Hear the angels exclaim: "What? He's taking on flesh and blood!" "What? He's being born under the Law taking on all the obligations of mortal men!" "What? His Father is handing Him the cup of wrath against the sins of the world!" "What? He's drinking it!" "What? He's being hailed as King of the Jews one moment and being nailed to a cross the next because He is!" "What? The Father is turning away from Him on the cross abandoning Him to face all the powers of hell and bear all God's wrath against sinners till none is left!" "What? He's dying! What? He's being buried in a stone cold tomb!" The angels wonder at the lengths God went to in order to redeem fallen mankind. And it wasn't even done for them but for us!

The ministry of angels that we take for granted, ignore, or don't believe in was won for us drop by bloody drop, lash by painful lash, sigh by wretched cry. And the angels are complicit in it. It's like in a movie or novel where one gives his life for others. But this is not a case where the hero knocks the other one unconscious so he can save him; this is where someone stands by and lets the other take the fall.

I know this because the angels do nothing for 40 days and nights while Jesus is tempted by the Devil in the wilderness. Once Jesus had resisted the temptations of the Devil in our place, as a Man, then Scripture says, "The angels came and ministered to Him." And every year we sing about what happened on Palm Sunday. "The angel armies of the sky/ Look down with sad and wondering eyes/ To see the approaching Sacrifice." The next time an angel appears is in Gethsemane where he strengthens Jesus so He's able to drink all of God's wrath, suffer for all sins, pay the last full measure in our place. It was like the State making a person well so it can execute him.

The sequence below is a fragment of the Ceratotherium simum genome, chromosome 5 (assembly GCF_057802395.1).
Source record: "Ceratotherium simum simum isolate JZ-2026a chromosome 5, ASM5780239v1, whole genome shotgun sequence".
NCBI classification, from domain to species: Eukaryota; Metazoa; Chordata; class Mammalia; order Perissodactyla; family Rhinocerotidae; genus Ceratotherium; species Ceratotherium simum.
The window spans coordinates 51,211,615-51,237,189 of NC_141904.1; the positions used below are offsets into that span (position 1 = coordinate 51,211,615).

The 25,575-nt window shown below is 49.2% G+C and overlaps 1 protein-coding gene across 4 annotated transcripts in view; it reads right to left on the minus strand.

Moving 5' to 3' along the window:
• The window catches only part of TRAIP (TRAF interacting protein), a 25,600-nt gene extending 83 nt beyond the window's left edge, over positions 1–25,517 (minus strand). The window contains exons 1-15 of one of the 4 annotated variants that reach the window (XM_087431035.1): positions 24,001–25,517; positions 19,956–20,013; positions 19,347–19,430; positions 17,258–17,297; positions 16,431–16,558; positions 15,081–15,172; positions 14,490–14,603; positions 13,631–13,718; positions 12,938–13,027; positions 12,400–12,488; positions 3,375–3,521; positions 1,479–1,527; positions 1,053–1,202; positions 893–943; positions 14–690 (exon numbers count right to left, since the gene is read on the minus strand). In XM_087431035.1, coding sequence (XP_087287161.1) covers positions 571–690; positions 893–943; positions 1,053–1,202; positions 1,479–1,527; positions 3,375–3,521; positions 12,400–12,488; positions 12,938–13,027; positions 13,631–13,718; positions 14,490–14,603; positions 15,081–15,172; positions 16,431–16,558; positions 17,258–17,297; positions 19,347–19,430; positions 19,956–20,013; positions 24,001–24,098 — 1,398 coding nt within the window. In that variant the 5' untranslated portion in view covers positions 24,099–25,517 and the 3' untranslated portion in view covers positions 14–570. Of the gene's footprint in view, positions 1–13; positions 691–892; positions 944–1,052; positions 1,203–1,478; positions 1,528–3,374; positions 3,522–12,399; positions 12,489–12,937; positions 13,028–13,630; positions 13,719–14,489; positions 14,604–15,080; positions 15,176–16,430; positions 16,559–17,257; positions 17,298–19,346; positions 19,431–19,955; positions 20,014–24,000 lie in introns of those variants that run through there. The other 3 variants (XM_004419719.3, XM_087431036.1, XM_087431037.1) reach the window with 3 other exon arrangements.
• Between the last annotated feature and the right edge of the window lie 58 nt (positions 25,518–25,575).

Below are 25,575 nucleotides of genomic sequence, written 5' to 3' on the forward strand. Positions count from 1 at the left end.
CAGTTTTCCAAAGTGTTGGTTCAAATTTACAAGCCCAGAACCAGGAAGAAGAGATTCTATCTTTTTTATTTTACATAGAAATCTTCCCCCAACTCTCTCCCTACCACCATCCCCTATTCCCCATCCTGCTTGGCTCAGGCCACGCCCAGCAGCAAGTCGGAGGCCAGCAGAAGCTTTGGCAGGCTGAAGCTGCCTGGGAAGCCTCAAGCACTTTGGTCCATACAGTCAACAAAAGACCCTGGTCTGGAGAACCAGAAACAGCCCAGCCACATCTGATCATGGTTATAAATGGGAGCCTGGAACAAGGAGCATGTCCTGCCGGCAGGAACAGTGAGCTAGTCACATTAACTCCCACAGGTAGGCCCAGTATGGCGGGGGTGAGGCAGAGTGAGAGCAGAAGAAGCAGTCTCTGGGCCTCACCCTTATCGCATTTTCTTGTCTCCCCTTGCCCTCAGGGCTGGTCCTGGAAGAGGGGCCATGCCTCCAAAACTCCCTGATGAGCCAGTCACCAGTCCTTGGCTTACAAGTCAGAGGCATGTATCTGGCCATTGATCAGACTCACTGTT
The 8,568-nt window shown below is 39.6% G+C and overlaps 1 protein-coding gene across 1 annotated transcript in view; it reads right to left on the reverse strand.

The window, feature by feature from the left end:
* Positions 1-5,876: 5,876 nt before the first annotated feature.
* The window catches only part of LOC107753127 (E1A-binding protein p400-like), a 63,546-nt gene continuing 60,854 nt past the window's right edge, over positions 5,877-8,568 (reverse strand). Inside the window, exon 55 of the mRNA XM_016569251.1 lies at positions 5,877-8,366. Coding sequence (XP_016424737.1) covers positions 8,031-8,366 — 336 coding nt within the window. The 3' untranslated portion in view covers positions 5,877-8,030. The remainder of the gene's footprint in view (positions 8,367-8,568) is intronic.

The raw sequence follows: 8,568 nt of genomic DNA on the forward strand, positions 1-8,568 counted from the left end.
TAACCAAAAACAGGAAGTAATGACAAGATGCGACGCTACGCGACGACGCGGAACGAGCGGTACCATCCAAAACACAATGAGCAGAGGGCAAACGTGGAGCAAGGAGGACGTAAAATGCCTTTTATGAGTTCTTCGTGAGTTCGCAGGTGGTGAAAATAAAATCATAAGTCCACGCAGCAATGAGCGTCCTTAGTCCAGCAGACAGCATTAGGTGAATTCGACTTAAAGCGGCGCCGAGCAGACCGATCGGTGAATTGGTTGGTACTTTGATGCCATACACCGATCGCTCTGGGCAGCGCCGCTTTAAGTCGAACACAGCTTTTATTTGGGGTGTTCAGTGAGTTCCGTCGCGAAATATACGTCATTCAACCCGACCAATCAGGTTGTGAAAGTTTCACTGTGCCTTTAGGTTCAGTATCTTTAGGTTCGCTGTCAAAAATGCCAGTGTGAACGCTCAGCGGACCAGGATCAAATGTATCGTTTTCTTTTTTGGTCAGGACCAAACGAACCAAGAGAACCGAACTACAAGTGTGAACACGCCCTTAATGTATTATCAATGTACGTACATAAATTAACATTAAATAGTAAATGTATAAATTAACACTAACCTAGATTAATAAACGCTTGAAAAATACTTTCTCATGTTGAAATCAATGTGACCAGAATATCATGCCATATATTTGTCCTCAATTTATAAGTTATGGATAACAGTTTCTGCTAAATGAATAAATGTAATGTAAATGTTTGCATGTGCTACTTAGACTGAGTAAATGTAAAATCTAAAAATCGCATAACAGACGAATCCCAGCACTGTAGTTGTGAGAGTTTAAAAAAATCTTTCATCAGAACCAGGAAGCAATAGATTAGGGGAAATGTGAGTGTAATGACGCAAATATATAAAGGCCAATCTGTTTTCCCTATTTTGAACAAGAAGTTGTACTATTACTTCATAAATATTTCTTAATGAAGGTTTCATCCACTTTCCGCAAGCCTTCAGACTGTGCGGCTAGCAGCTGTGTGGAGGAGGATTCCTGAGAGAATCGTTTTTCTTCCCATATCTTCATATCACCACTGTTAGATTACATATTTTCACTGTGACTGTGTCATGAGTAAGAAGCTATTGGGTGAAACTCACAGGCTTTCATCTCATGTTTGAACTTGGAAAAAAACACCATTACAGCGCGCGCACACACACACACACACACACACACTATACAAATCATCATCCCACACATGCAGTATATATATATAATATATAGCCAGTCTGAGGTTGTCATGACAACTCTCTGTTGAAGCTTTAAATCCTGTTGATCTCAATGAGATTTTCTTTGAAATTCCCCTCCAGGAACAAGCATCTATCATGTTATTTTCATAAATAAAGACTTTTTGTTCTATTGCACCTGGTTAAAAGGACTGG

The endgame of angels was not to protect Jesus from suffering but our salvation. Likewise their endgame for us is not to protect us from danger; that's not their ultimate goal. Their ultimate goal is our salvation. Hebrews 1:14 says that angels are ministering spirits sent to help those who will inherit salvation. They never work against our inheritance. Jesus says in Luke 15 that what rejoices the angels in heaven is when a sinner repents.

We have the ministry of angels only in connection with the Jesus who saves us. Here the woodchips fly fast and many. Jesus in John 1 says that the angels of God ascend and descend on Him alone. There's no other pathway from the realm of God to the realm of men, from eternal heaven to temporal earth. And Jesus assures us in Matthew 18 that our angel who stands guard, keeps watch, never sleeps always beholds the face of His Father. Just what does that angel see? You know. Jesus says, "He who has seen Me has seen the Father." And Paul says that we have "the Light of the knowledge of the glory of God." Where? "in the face of Christ."